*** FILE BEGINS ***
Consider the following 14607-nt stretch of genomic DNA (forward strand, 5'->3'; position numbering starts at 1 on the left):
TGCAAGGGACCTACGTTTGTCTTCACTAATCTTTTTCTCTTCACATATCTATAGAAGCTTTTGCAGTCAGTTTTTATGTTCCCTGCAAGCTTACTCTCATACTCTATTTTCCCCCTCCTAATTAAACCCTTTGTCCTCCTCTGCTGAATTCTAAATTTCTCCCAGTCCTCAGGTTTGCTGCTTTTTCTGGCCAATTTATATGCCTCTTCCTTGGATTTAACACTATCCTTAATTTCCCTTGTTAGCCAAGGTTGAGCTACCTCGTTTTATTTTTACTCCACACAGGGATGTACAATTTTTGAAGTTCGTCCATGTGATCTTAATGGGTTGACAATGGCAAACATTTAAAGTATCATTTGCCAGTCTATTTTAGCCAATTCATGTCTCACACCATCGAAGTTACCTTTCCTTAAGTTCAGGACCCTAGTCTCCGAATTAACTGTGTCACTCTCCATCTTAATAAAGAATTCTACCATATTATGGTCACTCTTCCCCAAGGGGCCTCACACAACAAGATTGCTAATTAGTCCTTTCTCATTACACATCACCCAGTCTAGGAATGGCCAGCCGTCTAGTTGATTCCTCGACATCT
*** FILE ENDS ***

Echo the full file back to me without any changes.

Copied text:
Consider the following 14607-nt stretch of genomic DNA (forward strand, 5'->3'; position numbering starts at 1 on the left):
TGCAAGGGACCTACGTTTGTCTTCACTAATCTTTTTCTCTTCACATATCTATAGAAGCTTTTGCAGTCAGTTTTTATGTTCCCTGCAAGCTTACTCTCATACTCTATTTTCCCCCTCCTAATTAAACCCTTTGTCCTCCTCTGCTGAATTCTAAATTTCTCCCAGTCCTCAGGTTTGCTGCTTTTTCTGGCCAATTTATATGCCTCTTCCTTGGATTTAACACTATCCTTAATTTCCCTTGTTAGCCAAGGTTGAGCTACCTCGTTTTATTTTTACTCCACACAGGGATGTACAATTTTTGAAGTTCGTCCATGTGATCTTAATGGGTTGACAATGGCAAACATTTAAAGTATCATTTGCCAGTCTATTTTAGCCAATTCATGTCTCACACCATCGAAGTTACCTTTCCTTAAGTTCAGGACCCTAGTCTCCGAATTAACTGTGTCACTCTCCATCTTAATAAAGAATTCTACCATATTATGGTCACTCTTCCCCAAGGGGCCTCACACAACAAGATTGCTAATTAGTCCTTTCTCATTACACATCACCCAGTCTAGGAATGGCCAGCCGTCTAGTTGATTCCTCGACATCT